Chesterfield, NH Pays For Municipal Fiber-to-the-home


The town of Chesterfield, New Hampshire has agreed to pass a bond issue that will let the city pay for fiber-to-the-home broadband connections for all 3,500 residents. Chesterfield is the first locality in New Hampshire to use a new state law that allows municipal bond issues to pay for broadband connections.

Chesterfield is partnering with Consolidated Communications for the network. By using a bond issue, residents will not have to pay additional property taxes to fund the connections. Chesterfield will contribute $1.8 million through the bond issue and Consolidated will use $2.5 million of its own capital to cover the cost of building out the network. Consolidated said in a statement that it would provide gigabit connections to residents over the next 12-24 months without data caps or throttling. The company will also be offering a triple play video and phone bundle as part of its subscription service. Subscriptions will be available in pricing tiers based on chosen speed up to 1 gigabit. Subscribers will pay a $10/month “town infrastructure” fee as part of their bills to recoup the cost of the bond issue. Chesterfield officials say that as more subscribers sign up the fee will go down.

Consolidated has a rural broadband initiative underway internally, where it is working with states including New Hampshire, Maine, and Vermont on service expansion using a combination of its own capital and third-party sources.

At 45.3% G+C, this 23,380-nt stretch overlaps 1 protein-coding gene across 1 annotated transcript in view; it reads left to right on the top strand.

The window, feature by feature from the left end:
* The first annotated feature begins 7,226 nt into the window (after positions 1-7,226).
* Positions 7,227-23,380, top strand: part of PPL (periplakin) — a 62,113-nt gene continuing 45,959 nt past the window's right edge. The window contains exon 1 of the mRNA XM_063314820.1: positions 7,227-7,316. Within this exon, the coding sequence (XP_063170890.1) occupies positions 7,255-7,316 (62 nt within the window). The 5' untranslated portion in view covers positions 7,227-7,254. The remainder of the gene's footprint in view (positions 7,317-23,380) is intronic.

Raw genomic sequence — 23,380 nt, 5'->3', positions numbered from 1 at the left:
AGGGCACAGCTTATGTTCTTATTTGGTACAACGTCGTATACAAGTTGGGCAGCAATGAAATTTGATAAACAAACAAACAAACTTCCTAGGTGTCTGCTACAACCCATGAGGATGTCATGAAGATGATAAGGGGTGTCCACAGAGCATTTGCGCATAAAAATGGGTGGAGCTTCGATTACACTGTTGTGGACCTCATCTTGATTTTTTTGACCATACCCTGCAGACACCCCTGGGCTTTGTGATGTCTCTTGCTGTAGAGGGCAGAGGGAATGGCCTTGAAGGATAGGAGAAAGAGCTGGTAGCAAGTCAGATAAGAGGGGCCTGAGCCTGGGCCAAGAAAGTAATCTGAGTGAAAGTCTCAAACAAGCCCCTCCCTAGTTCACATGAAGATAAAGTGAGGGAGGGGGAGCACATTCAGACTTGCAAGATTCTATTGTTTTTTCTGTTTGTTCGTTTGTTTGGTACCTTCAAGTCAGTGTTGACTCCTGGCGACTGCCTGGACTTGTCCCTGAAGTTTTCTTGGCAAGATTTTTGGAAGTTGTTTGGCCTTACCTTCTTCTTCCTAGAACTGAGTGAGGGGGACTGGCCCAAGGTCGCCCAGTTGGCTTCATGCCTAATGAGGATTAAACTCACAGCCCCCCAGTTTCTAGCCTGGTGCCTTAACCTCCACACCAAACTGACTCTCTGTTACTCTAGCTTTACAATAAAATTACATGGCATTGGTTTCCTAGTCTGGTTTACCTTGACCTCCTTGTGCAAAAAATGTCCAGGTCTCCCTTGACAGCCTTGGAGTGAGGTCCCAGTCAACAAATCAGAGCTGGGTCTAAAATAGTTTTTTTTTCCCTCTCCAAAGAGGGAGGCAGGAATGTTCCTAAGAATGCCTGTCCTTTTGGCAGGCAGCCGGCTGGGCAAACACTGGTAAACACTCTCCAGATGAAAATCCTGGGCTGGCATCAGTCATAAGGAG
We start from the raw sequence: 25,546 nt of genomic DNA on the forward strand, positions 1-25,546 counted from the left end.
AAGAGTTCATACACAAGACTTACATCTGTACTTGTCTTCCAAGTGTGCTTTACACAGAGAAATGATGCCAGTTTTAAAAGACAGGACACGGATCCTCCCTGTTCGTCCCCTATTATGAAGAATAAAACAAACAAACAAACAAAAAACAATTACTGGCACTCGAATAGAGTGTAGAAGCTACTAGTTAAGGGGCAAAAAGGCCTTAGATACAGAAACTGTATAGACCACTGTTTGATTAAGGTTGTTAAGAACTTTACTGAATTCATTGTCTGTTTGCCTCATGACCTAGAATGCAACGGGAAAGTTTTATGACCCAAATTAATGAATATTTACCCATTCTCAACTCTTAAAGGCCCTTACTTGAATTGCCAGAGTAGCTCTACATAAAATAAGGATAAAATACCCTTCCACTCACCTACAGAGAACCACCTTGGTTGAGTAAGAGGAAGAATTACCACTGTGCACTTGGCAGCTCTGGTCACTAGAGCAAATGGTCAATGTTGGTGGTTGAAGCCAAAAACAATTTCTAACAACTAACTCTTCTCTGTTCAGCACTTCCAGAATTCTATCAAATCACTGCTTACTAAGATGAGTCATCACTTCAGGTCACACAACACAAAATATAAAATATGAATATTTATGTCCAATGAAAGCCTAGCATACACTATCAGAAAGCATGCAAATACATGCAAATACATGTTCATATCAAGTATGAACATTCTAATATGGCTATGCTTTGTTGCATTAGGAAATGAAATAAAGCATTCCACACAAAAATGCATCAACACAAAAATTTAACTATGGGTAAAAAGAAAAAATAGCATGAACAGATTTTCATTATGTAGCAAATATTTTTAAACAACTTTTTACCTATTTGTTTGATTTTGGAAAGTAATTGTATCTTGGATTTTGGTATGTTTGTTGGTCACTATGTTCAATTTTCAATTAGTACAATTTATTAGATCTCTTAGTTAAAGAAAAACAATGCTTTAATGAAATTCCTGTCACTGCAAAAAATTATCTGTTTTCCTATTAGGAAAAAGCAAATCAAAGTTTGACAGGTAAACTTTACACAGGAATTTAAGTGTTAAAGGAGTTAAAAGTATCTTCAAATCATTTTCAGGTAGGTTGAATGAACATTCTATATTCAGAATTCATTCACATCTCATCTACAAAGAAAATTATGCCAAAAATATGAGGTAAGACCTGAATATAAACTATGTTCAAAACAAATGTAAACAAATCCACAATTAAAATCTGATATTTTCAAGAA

The bidding process for a partner started in November of last year. Alongside Consolidated, Argent Communications and WiValley submitted proposals.

New Hampshire towns were given the authority to issue bonds for broadband infrastructure when the state passed Senate Bill 170, sponsored by Sen. Jay Kahn and Rep. John Bordenet, last year.

According to a fact sheet from the city, current broadband coverage maxes out at 25mbps and only covers about 34% of the town. Speeds vary and can be as low as 3mbps. Residents have complained about the lack of service and local officials want to be able to support economic development by modernizing communications infrastructure.

“Having this type of partnership with Consolidated Communications provides a rural town like ours with innumerable economic development and quality-of-life benefits and opportunities that will, undoubtedly, have a lasting impact,” said Brad Roscoe, a former town selectman who has been leading Chesterfield’s broadband initiatives, in a prepared statement.